• microglia;
  • neuroprotection;
  • excitotoxicity;
  • organotypic hippocampal slice cultures;
  • cannabinoid receptor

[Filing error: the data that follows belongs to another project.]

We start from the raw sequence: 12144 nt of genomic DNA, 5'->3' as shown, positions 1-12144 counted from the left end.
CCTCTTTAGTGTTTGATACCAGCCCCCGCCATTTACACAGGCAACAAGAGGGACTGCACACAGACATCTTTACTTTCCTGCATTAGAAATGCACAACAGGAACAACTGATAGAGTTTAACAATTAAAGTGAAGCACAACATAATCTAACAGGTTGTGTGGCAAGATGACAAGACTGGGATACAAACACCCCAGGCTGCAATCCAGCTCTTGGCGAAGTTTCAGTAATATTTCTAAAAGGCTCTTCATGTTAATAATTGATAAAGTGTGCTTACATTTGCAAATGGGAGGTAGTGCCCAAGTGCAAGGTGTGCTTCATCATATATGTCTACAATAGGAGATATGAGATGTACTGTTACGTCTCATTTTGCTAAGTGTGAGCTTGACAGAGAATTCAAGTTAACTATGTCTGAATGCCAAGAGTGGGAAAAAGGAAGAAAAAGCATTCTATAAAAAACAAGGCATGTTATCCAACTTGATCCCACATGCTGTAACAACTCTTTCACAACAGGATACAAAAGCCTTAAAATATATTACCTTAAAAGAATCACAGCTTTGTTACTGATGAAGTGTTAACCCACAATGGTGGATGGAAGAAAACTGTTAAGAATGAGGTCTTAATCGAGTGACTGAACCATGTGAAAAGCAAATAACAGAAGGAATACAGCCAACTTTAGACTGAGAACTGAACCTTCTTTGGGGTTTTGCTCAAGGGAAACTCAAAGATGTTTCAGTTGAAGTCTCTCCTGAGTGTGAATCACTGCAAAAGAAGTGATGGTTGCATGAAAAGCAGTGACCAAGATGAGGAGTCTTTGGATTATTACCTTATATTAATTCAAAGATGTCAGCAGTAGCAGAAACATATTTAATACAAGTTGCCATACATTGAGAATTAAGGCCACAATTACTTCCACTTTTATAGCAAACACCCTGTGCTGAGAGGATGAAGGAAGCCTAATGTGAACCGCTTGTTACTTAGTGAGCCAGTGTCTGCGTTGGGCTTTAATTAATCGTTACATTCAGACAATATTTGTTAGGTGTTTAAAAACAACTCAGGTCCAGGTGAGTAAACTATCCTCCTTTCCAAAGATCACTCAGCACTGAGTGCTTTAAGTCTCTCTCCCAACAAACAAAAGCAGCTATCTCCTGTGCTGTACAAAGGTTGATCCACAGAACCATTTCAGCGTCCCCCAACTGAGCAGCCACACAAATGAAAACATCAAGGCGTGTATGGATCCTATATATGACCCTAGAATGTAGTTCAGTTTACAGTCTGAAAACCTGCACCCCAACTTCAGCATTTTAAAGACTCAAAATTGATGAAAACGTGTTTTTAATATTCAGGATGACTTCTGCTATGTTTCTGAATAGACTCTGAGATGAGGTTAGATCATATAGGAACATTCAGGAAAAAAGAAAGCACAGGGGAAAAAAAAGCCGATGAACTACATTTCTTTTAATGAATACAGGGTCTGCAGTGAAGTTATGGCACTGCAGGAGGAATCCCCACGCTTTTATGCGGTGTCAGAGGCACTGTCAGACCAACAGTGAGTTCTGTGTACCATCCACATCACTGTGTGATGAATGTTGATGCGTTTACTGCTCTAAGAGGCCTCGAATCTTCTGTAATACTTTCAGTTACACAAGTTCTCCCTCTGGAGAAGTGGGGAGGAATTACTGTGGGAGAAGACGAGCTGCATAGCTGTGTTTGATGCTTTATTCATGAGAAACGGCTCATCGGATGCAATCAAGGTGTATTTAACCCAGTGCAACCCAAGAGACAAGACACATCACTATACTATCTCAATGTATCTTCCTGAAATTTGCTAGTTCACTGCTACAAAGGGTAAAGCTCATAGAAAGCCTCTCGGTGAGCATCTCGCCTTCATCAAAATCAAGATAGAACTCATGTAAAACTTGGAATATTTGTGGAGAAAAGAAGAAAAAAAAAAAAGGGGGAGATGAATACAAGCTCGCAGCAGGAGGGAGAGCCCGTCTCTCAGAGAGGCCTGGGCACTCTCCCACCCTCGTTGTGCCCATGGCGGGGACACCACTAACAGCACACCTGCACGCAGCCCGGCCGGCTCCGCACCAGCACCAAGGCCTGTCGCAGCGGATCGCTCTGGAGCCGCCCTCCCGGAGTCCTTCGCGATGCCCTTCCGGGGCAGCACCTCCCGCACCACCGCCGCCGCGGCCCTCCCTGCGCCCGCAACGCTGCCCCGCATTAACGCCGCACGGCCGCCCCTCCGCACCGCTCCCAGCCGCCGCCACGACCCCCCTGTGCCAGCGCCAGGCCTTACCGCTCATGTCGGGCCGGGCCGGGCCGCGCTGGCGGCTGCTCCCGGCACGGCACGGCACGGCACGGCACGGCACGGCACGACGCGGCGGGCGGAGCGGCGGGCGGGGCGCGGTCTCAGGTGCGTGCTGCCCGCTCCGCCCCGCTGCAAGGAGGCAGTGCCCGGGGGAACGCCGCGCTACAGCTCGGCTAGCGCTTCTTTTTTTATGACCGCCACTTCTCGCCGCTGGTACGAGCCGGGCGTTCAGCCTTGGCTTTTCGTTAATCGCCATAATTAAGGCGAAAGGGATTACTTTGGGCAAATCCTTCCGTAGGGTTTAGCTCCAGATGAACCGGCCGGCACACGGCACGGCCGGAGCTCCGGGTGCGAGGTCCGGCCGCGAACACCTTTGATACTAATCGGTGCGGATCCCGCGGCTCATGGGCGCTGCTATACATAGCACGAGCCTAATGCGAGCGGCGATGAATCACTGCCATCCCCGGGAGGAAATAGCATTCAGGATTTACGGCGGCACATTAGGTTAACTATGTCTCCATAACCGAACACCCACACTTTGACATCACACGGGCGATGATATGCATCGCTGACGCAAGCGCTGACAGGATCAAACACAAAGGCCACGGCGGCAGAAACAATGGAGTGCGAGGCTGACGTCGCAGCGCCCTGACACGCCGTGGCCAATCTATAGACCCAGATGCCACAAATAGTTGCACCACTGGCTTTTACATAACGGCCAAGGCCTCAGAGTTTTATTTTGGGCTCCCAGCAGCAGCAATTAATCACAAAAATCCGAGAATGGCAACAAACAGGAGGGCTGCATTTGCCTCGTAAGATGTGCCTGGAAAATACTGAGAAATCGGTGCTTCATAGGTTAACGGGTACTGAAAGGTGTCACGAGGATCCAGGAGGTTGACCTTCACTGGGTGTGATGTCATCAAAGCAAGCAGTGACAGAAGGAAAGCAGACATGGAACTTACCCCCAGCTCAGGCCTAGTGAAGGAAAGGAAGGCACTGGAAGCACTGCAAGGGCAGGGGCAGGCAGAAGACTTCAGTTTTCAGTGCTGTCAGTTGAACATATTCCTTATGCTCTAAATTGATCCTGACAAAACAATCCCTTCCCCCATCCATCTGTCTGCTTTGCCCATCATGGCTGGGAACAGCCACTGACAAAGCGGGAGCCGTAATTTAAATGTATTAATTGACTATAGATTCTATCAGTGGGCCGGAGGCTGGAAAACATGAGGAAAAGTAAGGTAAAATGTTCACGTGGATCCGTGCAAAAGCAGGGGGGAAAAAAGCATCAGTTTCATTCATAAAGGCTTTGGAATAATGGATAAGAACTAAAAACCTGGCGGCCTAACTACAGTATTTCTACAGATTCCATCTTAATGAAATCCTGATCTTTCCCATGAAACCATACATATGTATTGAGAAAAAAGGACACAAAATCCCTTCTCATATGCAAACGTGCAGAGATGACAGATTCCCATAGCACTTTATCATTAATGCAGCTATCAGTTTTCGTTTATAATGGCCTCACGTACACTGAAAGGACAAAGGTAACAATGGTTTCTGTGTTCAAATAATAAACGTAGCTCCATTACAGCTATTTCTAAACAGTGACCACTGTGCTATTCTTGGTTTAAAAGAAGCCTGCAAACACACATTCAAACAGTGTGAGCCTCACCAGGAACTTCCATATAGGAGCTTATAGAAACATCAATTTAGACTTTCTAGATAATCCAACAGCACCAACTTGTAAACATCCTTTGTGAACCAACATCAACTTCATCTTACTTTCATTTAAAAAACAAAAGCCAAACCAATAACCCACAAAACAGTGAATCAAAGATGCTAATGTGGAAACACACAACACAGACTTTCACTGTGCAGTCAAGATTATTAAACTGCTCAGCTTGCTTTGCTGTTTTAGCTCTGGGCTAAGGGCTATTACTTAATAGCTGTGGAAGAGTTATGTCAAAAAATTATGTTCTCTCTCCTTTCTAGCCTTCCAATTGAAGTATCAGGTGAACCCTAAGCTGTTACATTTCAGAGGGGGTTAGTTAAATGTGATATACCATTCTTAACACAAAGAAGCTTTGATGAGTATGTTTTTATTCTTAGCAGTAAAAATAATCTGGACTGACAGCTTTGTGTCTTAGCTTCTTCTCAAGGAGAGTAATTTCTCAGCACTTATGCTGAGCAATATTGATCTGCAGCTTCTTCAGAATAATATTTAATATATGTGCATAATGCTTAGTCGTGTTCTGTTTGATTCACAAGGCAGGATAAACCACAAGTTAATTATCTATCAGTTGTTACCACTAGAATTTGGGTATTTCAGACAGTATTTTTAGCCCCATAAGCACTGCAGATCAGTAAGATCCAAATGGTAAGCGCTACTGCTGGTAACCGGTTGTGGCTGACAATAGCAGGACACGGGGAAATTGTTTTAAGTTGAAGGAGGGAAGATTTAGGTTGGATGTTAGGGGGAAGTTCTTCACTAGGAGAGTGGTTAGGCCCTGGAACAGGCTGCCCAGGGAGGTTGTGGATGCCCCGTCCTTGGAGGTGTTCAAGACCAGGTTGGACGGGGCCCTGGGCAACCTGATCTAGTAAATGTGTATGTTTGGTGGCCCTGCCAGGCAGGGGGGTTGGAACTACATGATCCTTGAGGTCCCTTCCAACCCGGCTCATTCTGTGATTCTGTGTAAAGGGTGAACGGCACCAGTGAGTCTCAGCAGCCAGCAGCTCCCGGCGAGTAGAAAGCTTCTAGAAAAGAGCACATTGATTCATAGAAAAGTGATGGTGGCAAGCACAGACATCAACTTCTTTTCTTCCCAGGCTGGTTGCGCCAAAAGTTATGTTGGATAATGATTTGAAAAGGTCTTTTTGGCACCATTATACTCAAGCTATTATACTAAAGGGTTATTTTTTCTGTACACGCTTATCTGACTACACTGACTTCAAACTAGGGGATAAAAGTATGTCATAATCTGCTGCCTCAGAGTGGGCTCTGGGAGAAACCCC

Searching for chemical agents and molecular targets protecting against secondary neuronal damage reflects one major issue in neuroscience. Cannabinoids limit neurodegeneration by activation of neuronal G protein-coupled cannabinoid receptor 1 (CB1) and microglial G protein-coupled cannabinoid receptor 2 (CB2). However, pharmacological experiments with CB1/CB2-deficient mice unraveled the existence of further, so-called non-CB1/non-CB2 G protein-coupled receptor (GPR) subtypes. GPR55, whose function in the brain is still poorly understood, represents a novel target for various cannabinoids. Here, we investigated whether GPR55 reflects a potential beneficial target in neurodegeneration by using the excitotoxicity in vitro model of rat organotypic hippocampal slice cultures (OHSC). l-α-Lysophosphatidylinositol (LPI), so far representing the most selective agonist for GPR55, protected dentate gyrus granule cells and reduced the number of activated microglia after NMDA (50 µM) induced lesions. The relevance of GPR55 activation for LPI-mediated neuroprotection was determined by using Gpr55 siRNA. Microglia seems to mediate the observed neuroprotection since their depletion in OHSC attenuated the beneficial effects of LPI. Moreover, LPI alone induced microglia chemotaxis but conversely significantly attenuated ATP triggered microglia migration. These effects seemed to be independent from intracellular Ca2+ and p38 or p44/p42 MAPK phosphorylation. In conclusion, this study unmasked a yet unknown role for GPR55 in neuroprotection driven by LPI-mediated modulation of microglia function. GLIA 2013;61:1822–1831